Regular Exercise Is Associated with Benefits to Your Liver

Cropped photo of four slim young women in sporty gear holding resistance bands at the gymAccording to new research from the University of Tsukuba, exercise could be the key to a healthy liver. Non-alcoholic fatty liver disease (NAFLD) is the most common liver disorder worldwide, which is why it has become the focus of many studies in the past few years.

The condition is characterized by fat accumulation in liver cells without a clear cause, such as alcohol use. It may progress to inflammation, cirrhosis, and liver failure. NAFLD is associated with unhealthy lifestyle behaviors. This includes overeating, an unhealthy diet, and lack of exercise.


A study out of Japan recorded that NAFLD affects 41% of all men in the country. Out of this population, 25% will progress to non-alcoholic steatohepatitis (NASH) and hepatic dysfunction.

“We compared data from obese Japanese men with NAFLD on a 3-month exercise regimen with those on dietary restriction targeting weight loss,” senior author Professor Junichi Shoda explains. “We tracked hepatic parameters, reduction in adipose tissue, increase in muscle strength, reductions in inflammation and oxidative stress, changes in organokine concentrations, and expression of target genes of Nrf2, an oxidative stress sensor.”

It was found that exercise helped muscle mass to stabilize while decreasing body fat and mass. Ultrasound results showed that an exercise regime reduced liver steatosis by 9.5%, liver stiffness by an additional 6.8%, and the FibroScan-AST Score (a measure of liver fibrosis) by an additional 16.4% over just a weight-loss regimen.

Exercise was also shown to induce anti-inflammatory and anti-oxidative stress responses by altering the circulating concentrations of specific organokines, which activated an oxidative stress sensor. It also showed the promise of maintaining liver function by enhancing phagocytic capacity.

A Relationship between Exercise and Liver Health

The findings clearly showed a relationship between exercise and a reduction of liver steatosis and fibrosis in NAFLD. This is achieved through the preservation of muscle mass and is independent of weight changes.


Researchers warn that patients on an exercise program may become demotivated and drop out if they do not experience significant weight loss. They suggest moderate to vigorous-intensity exercise should be integrated into NAFLD therapeutic regimens. This can help ensure the patient sees results and becomes more motivated to continue with the exercise program.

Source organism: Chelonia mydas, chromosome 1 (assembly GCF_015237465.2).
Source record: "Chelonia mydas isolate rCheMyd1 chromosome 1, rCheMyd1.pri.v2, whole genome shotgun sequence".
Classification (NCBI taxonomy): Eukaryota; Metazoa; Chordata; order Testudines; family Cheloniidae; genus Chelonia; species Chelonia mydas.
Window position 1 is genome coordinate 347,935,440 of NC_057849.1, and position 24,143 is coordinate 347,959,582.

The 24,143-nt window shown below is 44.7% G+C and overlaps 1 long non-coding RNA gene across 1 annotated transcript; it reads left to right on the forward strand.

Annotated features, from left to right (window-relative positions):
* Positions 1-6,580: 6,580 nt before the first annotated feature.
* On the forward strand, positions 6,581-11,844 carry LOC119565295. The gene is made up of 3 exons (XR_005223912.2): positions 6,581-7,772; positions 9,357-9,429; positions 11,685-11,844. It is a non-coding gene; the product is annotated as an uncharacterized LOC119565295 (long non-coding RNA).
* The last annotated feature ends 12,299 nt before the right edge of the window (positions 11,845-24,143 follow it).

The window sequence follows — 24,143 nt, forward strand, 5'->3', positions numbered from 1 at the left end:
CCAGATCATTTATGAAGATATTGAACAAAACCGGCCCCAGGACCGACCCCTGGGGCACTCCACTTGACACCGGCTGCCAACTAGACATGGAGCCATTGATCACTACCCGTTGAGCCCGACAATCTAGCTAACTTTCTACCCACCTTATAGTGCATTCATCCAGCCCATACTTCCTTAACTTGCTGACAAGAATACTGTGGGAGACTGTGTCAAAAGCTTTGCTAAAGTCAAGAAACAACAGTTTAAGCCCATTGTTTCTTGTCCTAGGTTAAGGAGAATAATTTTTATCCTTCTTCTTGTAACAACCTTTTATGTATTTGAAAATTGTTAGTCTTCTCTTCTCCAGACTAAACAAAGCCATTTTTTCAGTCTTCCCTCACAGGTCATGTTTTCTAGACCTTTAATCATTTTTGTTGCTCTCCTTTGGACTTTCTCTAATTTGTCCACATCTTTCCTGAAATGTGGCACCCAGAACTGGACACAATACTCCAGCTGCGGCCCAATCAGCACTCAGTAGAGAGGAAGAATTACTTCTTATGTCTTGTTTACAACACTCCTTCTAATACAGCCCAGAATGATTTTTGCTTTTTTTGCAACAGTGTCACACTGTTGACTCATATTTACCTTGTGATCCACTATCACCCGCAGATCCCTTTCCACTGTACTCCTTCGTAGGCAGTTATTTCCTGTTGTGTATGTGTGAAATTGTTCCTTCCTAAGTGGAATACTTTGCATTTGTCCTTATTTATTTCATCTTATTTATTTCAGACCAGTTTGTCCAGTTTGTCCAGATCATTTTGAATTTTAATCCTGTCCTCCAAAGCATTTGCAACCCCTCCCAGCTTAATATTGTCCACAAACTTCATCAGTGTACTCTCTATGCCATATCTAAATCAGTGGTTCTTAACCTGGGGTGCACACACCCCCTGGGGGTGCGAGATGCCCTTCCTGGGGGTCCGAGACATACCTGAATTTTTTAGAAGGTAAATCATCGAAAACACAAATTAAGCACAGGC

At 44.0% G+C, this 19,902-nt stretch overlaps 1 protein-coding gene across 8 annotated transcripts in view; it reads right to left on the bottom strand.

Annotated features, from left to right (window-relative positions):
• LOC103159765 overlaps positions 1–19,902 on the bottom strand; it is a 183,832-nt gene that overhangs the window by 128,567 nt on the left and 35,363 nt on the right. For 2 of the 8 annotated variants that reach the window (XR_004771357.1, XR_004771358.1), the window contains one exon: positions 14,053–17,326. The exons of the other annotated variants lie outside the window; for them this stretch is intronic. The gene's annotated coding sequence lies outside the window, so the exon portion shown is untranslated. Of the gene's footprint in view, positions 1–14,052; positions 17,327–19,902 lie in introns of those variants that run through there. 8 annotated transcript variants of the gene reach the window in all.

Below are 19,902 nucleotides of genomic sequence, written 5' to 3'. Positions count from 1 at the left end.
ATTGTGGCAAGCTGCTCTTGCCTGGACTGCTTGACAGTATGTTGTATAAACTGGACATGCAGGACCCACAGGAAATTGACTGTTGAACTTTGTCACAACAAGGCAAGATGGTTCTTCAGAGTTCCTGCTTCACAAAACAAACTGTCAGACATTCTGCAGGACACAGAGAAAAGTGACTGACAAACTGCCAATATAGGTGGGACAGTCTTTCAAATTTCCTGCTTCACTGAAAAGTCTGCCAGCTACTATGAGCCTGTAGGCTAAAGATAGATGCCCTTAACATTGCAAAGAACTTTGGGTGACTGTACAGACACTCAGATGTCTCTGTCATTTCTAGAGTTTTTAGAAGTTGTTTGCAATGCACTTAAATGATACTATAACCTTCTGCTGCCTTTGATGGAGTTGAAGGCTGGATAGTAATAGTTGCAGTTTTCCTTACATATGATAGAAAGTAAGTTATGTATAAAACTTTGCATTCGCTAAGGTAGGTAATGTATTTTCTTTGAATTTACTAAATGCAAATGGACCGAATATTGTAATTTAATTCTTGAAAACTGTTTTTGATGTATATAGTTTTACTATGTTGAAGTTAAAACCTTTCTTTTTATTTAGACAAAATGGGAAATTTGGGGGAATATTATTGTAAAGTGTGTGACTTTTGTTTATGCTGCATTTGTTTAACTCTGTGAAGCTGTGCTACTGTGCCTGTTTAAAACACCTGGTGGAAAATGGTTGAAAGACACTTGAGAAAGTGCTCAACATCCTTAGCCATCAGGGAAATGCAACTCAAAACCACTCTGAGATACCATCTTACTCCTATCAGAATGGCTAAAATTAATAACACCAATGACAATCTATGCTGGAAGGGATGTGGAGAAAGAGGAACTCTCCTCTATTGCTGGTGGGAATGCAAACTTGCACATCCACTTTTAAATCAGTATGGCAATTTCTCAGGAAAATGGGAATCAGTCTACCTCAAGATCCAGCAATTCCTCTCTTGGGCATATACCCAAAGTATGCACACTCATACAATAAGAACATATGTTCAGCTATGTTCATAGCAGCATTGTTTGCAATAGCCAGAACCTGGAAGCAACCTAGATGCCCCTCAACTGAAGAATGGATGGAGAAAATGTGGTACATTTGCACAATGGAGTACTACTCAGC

By incorporating an exercise component into NAFLD therapy, researchers believe the incidence of inflammation, cirrhosis, and liver failure can be reduced. Although this study comes from Japan, it can help with suggested therapy in the United States.

Here in the U.S, NAFLD is the most common form of chronic liver disease, affecting about one-quarter of the population. More research is needed to confirm these findings in this population, but this study gives an overall view of how important exercise can be for liver disease.

Author Bio

Sarah began her interest in nutritional healing at an early age. After going through health problems and becoming frustrated with the conventional ways doctors wanted to treat her illness (which were not working), she took it upon herself to find alternative treatments. This led her to revolutionize her own diet to help her get healthier and tackle her health problems. She began treating her illness by living a more balanced lifestyle through healthy food choices, exercise and other alternative medicine such as meditation. This total positive lifestyle change led her to earn a diploma in Nutritional Therapy from Health Sciences Academy in London, England. Today, Sarah enjoys helping others by teaching healthy lifestyle changes through her personal consultations and with her regular contributions to the Doctors Health Press. Also, passionate about following her dreams in life, Sarah moved to France and lived in Paris for over 5 years where she earned a certification in beadwork and embroidery from Lesage (an atelier owned by Chanel). She then went on to be a familiar face sitting front row and reporting from Paris Fashion Week. Sarah continues to practice some of the cultural ways of life she learned while in Europe. They enjoy their food, and take the time to relax and enjoy many of life’s little moments. These are life lessons she is glad to have brought back home with her.